Hunt the Good Stuff

GRAFENWOEHR, Germany – Just as the sun rose, Soldiers, families and civilian employees of the U.S. Army’s 7th Army Joint Multinational Training Command Headquarters Company joined together for a fun run and a “hunt for the good stuff” as part of this year’s Comprehensive Soldier and Family Fitness Training at Hyde Pond, Aug. 1.

With high operational demands over the past decade, which stress Soldiers and families alike, negativity sometimes overshadow the positive things. This training was designed to help people see the good around them by challenging participants to write down three positive things that happen each day. With that, they also have to write down what the effect of the positive action was on them and those around them. It forces people to see the cause and effect of not only actions, but also reactions to the situations.

“Hunt the good stuff is reflecting on positive or negative things that happened in your life and how they made you feel, or how it will make you feel,” said Master Resiliency Trainer Staff Sgt. Louis Tarver, HHC, 7th Army JMTC and Rialto, California, native. It’s being able to look at a situation and find the positive so that the negative doesn’t take over.

The class isn’t designed to teach people a bunch of new tactics, said Fort Lauderdale, Florida, native Staff Sgt. Luquan Smith, master resiliency trainer with HHC, 7th Army JMCT. “It’s training that shows Soldiers and family members the skills they already have, just fine tuning them,” Smith said.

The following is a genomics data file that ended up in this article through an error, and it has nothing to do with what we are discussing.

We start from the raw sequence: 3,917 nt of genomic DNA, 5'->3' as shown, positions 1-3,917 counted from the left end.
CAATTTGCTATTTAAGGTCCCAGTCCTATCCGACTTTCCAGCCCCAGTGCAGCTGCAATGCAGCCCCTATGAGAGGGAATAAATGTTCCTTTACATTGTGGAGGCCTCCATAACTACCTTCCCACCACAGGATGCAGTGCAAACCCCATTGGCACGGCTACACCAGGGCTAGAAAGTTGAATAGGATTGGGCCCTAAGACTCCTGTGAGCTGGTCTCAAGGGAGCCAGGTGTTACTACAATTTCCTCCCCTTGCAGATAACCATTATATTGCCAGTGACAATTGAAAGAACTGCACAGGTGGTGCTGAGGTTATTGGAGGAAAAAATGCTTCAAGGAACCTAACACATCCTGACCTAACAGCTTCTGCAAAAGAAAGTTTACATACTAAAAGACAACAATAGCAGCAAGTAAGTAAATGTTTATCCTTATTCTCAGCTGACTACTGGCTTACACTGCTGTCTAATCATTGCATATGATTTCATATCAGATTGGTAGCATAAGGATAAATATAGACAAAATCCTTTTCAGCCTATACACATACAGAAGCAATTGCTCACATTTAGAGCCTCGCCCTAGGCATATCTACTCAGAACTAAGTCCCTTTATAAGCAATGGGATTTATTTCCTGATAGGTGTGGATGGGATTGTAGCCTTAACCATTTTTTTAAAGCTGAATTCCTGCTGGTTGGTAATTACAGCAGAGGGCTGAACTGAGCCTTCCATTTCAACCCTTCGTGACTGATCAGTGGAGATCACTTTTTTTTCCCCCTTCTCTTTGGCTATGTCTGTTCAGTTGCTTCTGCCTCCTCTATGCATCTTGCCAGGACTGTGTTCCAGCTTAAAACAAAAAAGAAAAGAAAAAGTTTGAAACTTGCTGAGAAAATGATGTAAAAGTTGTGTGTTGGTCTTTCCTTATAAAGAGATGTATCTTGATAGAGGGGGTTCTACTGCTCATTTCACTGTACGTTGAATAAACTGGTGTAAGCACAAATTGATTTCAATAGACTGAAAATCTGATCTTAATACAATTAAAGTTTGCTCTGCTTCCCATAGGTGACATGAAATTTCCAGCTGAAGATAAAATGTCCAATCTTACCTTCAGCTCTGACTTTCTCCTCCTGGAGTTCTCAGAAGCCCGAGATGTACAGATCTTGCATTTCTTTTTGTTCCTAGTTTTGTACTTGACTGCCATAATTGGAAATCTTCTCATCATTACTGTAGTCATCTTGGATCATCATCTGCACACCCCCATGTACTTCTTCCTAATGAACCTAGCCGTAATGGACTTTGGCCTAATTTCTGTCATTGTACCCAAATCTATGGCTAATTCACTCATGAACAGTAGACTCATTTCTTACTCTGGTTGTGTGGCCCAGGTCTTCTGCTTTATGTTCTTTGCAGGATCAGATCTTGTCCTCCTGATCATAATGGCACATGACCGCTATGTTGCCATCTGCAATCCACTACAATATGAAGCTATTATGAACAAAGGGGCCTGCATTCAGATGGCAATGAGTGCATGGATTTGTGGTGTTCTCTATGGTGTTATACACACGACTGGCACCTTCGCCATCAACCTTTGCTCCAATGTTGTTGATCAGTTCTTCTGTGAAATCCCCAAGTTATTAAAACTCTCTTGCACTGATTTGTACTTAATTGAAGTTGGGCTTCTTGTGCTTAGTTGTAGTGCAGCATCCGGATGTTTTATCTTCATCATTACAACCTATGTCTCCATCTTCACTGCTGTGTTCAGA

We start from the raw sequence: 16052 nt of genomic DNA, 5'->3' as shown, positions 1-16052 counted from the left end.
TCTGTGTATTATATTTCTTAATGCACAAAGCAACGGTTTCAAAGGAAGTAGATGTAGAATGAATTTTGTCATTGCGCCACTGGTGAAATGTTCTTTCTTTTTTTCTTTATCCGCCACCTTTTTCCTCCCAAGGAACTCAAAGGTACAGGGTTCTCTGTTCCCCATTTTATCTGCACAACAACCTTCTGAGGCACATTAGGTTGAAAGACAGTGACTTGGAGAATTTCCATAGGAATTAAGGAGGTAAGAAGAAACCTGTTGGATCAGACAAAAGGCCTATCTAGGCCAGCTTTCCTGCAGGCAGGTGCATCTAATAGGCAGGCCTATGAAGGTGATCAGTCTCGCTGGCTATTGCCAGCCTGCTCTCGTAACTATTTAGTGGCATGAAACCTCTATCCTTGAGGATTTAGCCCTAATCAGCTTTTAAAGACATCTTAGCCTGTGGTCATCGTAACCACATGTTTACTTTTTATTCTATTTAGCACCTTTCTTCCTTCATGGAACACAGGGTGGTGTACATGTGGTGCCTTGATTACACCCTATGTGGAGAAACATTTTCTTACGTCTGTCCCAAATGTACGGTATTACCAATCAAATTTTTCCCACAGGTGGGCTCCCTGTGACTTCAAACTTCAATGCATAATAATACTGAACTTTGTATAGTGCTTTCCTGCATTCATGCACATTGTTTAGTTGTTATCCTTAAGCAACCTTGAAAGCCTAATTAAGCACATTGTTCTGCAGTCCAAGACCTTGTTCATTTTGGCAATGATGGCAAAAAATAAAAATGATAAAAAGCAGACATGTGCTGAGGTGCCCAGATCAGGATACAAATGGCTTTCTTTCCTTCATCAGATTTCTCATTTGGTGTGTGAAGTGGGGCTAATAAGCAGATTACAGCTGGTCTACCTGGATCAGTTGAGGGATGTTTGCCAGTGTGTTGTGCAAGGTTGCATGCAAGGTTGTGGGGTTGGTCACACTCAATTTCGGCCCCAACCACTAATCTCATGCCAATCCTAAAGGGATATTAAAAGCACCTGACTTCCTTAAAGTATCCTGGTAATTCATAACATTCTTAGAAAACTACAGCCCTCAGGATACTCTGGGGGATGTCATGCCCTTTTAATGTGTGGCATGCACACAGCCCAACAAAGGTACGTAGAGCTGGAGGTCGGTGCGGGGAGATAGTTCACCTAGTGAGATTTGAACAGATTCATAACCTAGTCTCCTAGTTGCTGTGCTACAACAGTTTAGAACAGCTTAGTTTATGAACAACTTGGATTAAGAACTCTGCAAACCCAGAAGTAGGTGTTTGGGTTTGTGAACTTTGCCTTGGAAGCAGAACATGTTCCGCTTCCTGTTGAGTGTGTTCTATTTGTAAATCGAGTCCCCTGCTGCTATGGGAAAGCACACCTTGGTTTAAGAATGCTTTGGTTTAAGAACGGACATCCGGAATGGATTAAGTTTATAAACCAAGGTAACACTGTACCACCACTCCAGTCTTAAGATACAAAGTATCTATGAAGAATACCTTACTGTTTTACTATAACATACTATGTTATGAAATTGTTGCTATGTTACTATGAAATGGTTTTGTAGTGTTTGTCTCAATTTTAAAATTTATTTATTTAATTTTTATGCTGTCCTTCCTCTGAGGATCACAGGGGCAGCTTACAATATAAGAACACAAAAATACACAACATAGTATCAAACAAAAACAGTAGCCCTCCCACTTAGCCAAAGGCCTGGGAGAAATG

Master Resiliency Trainer Sgt. 1st Class Jose Cuevas, HHC, 7th Army JMTC also a native of Rialto, California, likened the training to a Sherlock Holmes mystery. Situations are broken down into sequences where he looks at the events and tries to evaluate consequences.

“People learn to stop and think. What are the consequences of this and what are the other avenues of approach?”

Being able to stop, think and evaluate a situation before reacting is an important tool. As a way to build mental toughness and resiliency among the military community, the U.S. Army has developed Comprehensive Soldier and Family Fitness Training, commonly referred to as CSF2, which is part of the Army’s Ready and Resilient Campaign.

Being ready means to accomplish assigned tasks using resilience skills, along with training and leadership, according to the Ready and Resilient Campaign website. To be resilient is the ability to face adversity and cope with change and setbacks, which helps Soldiers grow and learn.

Although required training, this is different than most Army classes because not only is the duty uniform civilian clothes, but families and civilian employees are encouraged to attend. Keeping the atmosphere relaxed is key in ensuring all attendees feel welcome and want to interact in the training.

“This training is important because it gives people a gateway to bounce back from adversity through optimism” said Smith.

This method of assisting Soldiers and families has been shown effective by an evaluation using 3.6 million Global Assessment Tool surveys taken by Soldiers. Army and civilian scientists said the self-assessments of Soldiers who received MRT-led resilience training showed an increase in levels of resilience and psychological health compared to Soldiers who did not receive the training. The GAT 2.0 is not just for Soldiers, however. Families are encouraged to take the self assessment as well.

For more information on the CSF2 program, visit their website at

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